Every country has their own fair share of cultural superstitions. Some good superstitions in America are knocking on wood so as not to jinx yourself after you have said something or carrying a penny or rabbits foot in your pocket. Some bad superstitions are opening an umbrella inside your house and seeing a black cat, especially on Friday the 13th is cause to worry. Never break a mirror or else you will get 7 years bad luck. But wishing upon a shooting star will make your dreams come true.
Germany has some interesting superstitions that I have learned about over the years. Some make me laugh and some I know I just need to follow because Germans believe in them so seriously.
1. Never EVER say Happy Birthday before the birthday!
Birthdays in Germany are sacred and therefore should never be acknowledged BEFORE the actual date of the birthday. Any early birthday “Congratulations” would be considered bad luck. There have been times I have been frustrated by not understanding how family and friends couldn’t/wouldn’t say Happy early Birthday knowing that they weren’t going to see that person again until after their birthday. Instead, a week, two weeks AFTER the birthday, it’s perfectly acceptable to say it even though by then, the novelty of turning a year older has usually worn off already.
For any American, we would be perfectly fine saying Happy Birthday before or after. Here I guess I just have to learn to hold my tongue.
2. Never EVER Prost without eye contact
As you are about to raise your glass and toast your friends and family, you MUST make eye contact before clinking glasses otherwise you risk getting 7 years of bad LOVE MAKING! Good god, no one wants that! Eye contact, you see me looking at you, RIIGHT!? I never learned this until moving to Germany my second time and I have had German friends refuse to clink my glass until I was looking at them. Now I got it down to a skill!
3. Never EVER say “Prost” with water
I have heard that this is like a death wish. To your friends and family. Just.Don’t.Do.It. Unless you are full of hate and wish death upon someone but then you are the devil.
4. Shaking Hands with a Chimney Sweep Brings Good Luck
Well this is something I guess we all have in common. Even in the Anglo-Saxon world we do this and Dick Van Dyke sings about it in Mary Poppins. In Germany, chimney sweepers originally dressed in an all black suit with gold buttons and a top hat. How very schmashing, darling!! They particularly shook the hands of the chimney sweeps on New Years Day so as to have good luck in the New Year.
5. Knocking on the Stammtisch
“Stammtisch” is a German word for the ‘regulars’ at a table. What this means is that a certain round table is always set aside, usually with a special sign designating the table for “the regulars” who come into that bar or restaurant to mostly chit chat and have a drink, or play games.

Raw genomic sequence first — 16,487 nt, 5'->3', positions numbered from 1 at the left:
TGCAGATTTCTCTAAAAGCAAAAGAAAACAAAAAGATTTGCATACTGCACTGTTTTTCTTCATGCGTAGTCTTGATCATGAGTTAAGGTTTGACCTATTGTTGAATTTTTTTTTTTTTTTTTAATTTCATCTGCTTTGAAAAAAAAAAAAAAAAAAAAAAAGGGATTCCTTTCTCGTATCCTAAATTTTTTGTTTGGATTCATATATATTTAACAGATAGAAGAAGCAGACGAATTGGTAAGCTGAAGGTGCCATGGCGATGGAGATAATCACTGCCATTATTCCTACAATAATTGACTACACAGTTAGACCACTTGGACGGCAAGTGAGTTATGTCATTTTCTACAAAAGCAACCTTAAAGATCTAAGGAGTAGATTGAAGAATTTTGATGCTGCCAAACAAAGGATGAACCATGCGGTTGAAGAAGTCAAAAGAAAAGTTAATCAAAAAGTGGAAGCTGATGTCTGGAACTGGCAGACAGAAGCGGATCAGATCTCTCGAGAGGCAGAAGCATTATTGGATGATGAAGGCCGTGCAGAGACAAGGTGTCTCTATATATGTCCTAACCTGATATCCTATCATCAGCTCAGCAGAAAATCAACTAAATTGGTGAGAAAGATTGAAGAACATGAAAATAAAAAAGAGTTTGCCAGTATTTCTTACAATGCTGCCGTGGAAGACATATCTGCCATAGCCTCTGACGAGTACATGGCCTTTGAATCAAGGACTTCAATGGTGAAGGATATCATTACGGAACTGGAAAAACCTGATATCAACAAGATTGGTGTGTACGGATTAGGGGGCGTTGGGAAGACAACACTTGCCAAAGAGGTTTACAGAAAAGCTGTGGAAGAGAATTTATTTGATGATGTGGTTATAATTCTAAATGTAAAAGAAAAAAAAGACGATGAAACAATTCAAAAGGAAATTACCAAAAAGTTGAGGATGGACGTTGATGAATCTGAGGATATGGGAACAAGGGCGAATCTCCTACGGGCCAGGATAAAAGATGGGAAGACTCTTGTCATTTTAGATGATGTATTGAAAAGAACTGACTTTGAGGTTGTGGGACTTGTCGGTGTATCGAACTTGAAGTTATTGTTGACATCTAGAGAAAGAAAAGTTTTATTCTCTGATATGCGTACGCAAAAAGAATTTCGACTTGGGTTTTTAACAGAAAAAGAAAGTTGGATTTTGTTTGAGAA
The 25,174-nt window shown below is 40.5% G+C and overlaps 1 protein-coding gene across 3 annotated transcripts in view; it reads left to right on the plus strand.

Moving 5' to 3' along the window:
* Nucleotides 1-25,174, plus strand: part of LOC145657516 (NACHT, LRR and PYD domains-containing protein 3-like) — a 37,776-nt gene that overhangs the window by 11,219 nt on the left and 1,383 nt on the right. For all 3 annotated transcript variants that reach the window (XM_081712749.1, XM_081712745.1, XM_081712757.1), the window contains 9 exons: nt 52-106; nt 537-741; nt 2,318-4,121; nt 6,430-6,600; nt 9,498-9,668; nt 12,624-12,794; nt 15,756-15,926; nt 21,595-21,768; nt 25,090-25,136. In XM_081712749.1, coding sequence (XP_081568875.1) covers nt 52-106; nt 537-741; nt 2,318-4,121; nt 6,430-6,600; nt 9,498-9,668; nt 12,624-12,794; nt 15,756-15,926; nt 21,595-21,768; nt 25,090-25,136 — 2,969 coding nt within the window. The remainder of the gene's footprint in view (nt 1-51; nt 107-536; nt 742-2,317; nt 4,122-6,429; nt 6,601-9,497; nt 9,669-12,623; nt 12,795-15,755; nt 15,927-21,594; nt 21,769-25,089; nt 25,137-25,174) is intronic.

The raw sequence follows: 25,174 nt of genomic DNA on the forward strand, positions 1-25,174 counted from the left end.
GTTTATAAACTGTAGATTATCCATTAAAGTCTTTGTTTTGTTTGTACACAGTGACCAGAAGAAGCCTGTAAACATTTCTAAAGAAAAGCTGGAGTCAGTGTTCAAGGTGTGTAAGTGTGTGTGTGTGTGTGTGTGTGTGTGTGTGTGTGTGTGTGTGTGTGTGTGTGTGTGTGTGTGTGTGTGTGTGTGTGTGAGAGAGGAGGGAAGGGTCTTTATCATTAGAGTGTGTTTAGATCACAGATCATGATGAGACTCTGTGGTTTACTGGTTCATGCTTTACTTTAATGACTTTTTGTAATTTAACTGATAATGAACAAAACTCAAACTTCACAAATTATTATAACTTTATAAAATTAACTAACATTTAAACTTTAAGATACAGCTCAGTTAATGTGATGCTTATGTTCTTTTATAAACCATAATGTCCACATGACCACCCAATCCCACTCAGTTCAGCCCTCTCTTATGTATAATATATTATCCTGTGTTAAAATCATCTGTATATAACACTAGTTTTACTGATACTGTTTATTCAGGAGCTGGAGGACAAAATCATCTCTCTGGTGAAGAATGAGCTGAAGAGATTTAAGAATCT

In Germany, you see a lot of Stammtisch groups, usually for older men coming together to have their “man hour”. But there are more modern groups for young people. I, myself sometimes go to an English Stammtisch group to meet other English speakers. The superstition is that you should not wave to your Stammtisch friends when you see them, but rather knock on the Stammtisch table so to prove you aren’t the devil. Usually, Stammtisch tables were made of oak and the devil couldn’t touch it.
6. Gifting Knives
Apparently, gifting someone a knife is wishing them and everyone in their home injury and death. The myth says that a knife smith had once made a deal with the devil who later cursed all his work. Oops…guess we shouldn’t have given my stepdad a knife for Christmas!
7. Evil Old Ladies
We all know that Little Old Ladies are just as bad as Grumpy Old Men, but in Germany there are many superstitions about these old ladies. According to superstition, you should never walk in between two little old ladies because they will entrap you in a pincer movement. As to what they do next with you, I can hardly imagine. Probably pinch your cheeks until they turn red with pain.
8. Salty Bread
When your friends or family move into a new house, us Anglo-Saxons normally buy some kind of house warming gift like a new vase or a table book. Germans? Naah. The superstition here is that they bring bread and salt over to ensure that your household will never go hungry. I guess that’s more useful than a new baking dish or flowers.
Other strange tidbits:
Anyone who harms or kills a cat shall meet with great misfortune.
It is not good to kill spiders. (Hans insists, but I kill!)
If a stork builds a nest on your chimney, you will live a very long life and be very wealthy. (Can a stork come and land on my chimney now please!!)
Rainwater from tombstones will remove freckles. (Shall I try this one!?)
If you bathe in cold water on the first day of Easter, you will have good health for the rest of the year.
He who walks between two old women early in the morning will have bad luck for the rest of the day.
A bride should take off her wedding stocking at the end of the day, give it to a bridesmaid who will then throw it on to the wedding guests and whoever catches it shall be the next to marry. (Sounds familiar!)
If a dog runs between a woman’s legs, her husband will beat her. (This sounds terrifying!)
Women may never be left alone during the first six weeks after childbirth, for the death has more power over them. (hrmm, sounds more like a needy wife to me)
A woman in childbirth should put on her husband’s slippers. (whyyy?)
Do you know of any other superstitions that Germans believe in??
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